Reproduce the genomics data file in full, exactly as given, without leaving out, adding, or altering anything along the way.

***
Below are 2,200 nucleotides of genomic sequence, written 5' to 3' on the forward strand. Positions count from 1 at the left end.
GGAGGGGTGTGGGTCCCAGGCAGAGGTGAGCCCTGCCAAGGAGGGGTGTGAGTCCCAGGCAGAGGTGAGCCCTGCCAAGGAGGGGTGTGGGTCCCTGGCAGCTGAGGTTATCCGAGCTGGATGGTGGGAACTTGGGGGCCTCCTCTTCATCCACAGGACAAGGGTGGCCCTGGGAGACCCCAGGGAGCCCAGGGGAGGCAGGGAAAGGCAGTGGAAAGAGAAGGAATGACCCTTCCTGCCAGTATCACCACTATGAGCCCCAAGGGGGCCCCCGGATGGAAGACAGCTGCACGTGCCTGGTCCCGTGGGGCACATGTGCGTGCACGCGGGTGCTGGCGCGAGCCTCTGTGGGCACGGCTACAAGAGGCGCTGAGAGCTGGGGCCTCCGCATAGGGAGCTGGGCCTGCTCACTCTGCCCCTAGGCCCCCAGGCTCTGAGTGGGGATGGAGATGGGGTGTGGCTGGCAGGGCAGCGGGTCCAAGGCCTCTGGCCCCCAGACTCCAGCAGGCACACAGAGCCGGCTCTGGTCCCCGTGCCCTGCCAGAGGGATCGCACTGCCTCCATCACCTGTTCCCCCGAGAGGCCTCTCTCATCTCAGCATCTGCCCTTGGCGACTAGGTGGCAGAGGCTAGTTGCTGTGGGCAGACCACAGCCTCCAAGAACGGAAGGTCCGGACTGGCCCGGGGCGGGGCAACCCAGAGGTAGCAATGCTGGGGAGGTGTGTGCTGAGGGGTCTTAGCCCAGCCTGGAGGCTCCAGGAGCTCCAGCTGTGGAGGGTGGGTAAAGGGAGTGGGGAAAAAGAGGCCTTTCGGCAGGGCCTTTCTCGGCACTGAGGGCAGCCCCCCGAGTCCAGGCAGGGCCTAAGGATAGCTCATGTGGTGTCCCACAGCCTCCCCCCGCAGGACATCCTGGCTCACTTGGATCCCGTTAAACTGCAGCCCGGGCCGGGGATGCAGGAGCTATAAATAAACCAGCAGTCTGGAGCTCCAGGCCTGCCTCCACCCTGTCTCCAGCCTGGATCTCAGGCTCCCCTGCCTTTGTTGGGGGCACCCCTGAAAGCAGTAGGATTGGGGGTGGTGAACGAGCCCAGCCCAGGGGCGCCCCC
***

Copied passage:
Below are 2,200 nucleotides of genomic sequence, written 5' to 3' on the forward strand. Positions count from 1 at the left end.
GGAGGGGTGTGGGTCCCAGGCAGAGGTGAGCCCTGCCAAGGAGGGGTGTGAGTCCCAGGCAGAGGTGAGCCCTGCCAAGGAGGGGTGTGGGTCCCTGGCAGCTGAGGTTATCCGAGCTGGATGGTGGGAACTTGGGGGCCTCCTCTTCATCCACAGGACAAGGGTGGCCCTGGGAGACCCCAGGGAGCCCAGGGGAGGCAGGGAAAGGCAGTGGAAAGAGAAGGAATGACCCTTCCTGCCAGTATCACCACTATGAGCCCCAAGGGGGCCCCCGGATGGAAGACAGCTGCACGTGCCTGGTCCCGTGGGGCACATGTGCGTGCACGCGGGTGCTGGCGCGAGCCTCTGTGGGCACGGCTACAAGAGGCGCTGAGAGCTGGGGCCTCCGCATAGGGAGCTGGGCCTGCTCACTCTGCCCCTAGGCCCCCAGGCTCTGAGTGGGGATGGAGATGGGGTGTGGCTGGCAGGGCAGCGGGTCCAAGGCCTCTGGCCCCCAGACTCCAGCAGGCACACAGAGCCGGCTCTGGTCCCCGTGCCCTGCCAGAGGGATCGCACTGCCTCCATCACCTGTTCCCCCGAGAGGCCTCTCTCATCTCAGCATCTGCCCTTGGCGACTAGGTGGCAGAGGCTAGTTGCTGTGGGCAGACCACAGCCTCCAAGAACGGAAGGTCCGGACTGGCCCGGGGCGGGGCAACCCAGAGGTAGCAATGCTGGGGAGGTGTGTGCTGAGGGGTCTTAGCCCAGCCTGGAGGCTCCAGGAGCTCCAGCTGTGGAGGGTGGGTAAAGGGAGTGGGGAAAAAGAGGCCTTTCGGCAGGGCCTTTCTCGGCACTGAGGGCAGCCCCCCGAGTCCAGGCAGGGCCTAAGGATAGCTCATGTGGTGTCCCACAGCCTCCCCCCGCAGGACATCCTGGCTCACTTGGATCCCGTTAAACTGCAGCCCGGGCCGGGGATGCAGGAGCTATAAATAAACCAGCAGTCTGGAGCTCCAGGCCTGCCTCCACCCTGTCTCCAGCCTGGATCTCAGGCTCCCCTGCCTTTGTTGGGGGCACCCCTGAAAGCAGTAGGATTGGGGGTGGTGAACGAGCCCAGCCCAGGGGCGCCCCC